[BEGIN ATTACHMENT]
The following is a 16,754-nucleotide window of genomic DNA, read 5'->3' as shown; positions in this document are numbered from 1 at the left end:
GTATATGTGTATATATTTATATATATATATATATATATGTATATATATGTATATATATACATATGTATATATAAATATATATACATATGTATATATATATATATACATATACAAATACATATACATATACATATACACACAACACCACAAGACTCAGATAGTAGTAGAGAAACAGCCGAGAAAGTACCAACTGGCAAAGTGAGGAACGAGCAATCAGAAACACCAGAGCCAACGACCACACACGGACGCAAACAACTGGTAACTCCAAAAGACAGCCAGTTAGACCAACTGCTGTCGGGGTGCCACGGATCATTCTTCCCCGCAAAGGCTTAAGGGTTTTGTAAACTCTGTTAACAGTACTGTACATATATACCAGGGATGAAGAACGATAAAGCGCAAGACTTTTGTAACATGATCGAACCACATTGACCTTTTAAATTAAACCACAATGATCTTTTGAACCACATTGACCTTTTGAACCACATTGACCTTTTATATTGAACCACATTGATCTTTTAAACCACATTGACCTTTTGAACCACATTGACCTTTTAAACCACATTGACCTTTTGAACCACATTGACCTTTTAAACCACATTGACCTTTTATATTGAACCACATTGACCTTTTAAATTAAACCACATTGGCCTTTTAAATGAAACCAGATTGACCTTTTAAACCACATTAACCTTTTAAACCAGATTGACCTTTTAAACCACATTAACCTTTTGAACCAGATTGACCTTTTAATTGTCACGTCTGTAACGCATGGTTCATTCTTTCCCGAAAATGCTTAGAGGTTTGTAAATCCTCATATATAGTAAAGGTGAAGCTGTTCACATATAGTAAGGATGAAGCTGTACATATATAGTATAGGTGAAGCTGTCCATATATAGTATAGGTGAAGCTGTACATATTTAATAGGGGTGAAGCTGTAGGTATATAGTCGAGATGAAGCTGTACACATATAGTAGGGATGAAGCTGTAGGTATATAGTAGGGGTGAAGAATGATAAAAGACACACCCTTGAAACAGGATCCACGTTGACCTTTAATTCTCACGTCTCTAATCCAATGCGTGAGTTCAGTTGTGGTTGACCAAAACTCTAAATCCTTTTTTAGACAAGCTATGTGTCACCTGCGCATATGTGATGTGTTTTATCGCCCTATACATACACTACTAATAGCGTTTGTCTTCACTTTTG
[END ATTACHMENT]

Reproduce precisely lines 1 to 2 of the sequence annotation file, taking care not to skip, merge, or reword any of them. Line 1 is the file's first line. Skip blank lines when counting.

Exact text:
The following is a 16,754-nucleotide window of genomic DNA, read 5'->3' as shown; positions in this document are numbered from 1 at the left end:
GTATATGTGTATATATTTATATATATATATATATATATGTATATATATGTATATATATACATATGTATATATAAATATATATACATATGTATATATATATATATACATATACAAATACATATACATATACATATACACACAACACCACAAGACTCAGATAGTAGTAGAGAAACAGCCGAGAAAGTACCAACTGGCAAAGTGAGGAACGAGCAATCAGAAACACCAGAGCCAACGACCACACACGGACGCAAACAACTGGTAACTCCAAAAGACAGCCAGTTAGACCAACTGCTGTCGGGGTGCCACGGATCATTCTTCCCCGCAAAGGCTTAAGGGTTTTGTAAACTCTGTTAACAGTACTGTACATATATACCAGGGATGAAGAACGATAAAGCGCAAGACTTTTGTAACATGATCGAACCACATTGACCTTTTAAATTAAACCACAATGATCTTTTGAACCACATTGACCTTTTGAACCACATTGACCTTTTATATTGAACCACATTGATCTTTTAAACCACATTGACCTTTTGAACCACATTGACCTTTTAAACCACATTGACCTTTTGAACCACATTGACCTTTTAAACCACATTGACCTTTTATATTGAACCACATTGACCTTTTAAATTAAACCACATTGGCCTTTTAAATGAAACCAGATTGACCTTTTAAACCACATTAACCTTTTAAACCAGATTGACCTTTTAAACCACATTAACCTTTTGAACCAGATTGACCTTTTAATTGTCACGTCTGTAACGCATGGTTCATTCTTTCCCGAAAATGCTTAGAGGTTTGTAAATCCTCATATATAGTAAAGGTGAAGCTGTTCACATATAGTAAGGATGAAGCTGTACATATATAGTATAGGTGAAGCTGTCCATATATAGTATAGGTGAAGCTGTACATATTTAATAGGGGTGAAGCTGTAGGTATATAGTCGAGATGAAGCTGTACACATATAGTAGGGATGAAGCTGTAGGTATATAGTAGGGGTGAAGAATGATAAAAGACACACCCTTGAAACAGGATCCACGTTGACCTTTAATTCTCACGTCTCTAATCCAATGCGTGAGTTCAGTTGTGGTTGACCAAAACTCTAAATCCTTTTTTAGACAAGCTATGTGTCACCTGCGCATATGTGATGTGTTTTATCGCCCTATACATACACTACTAATAGCGTTTGTCTTCACTTTTG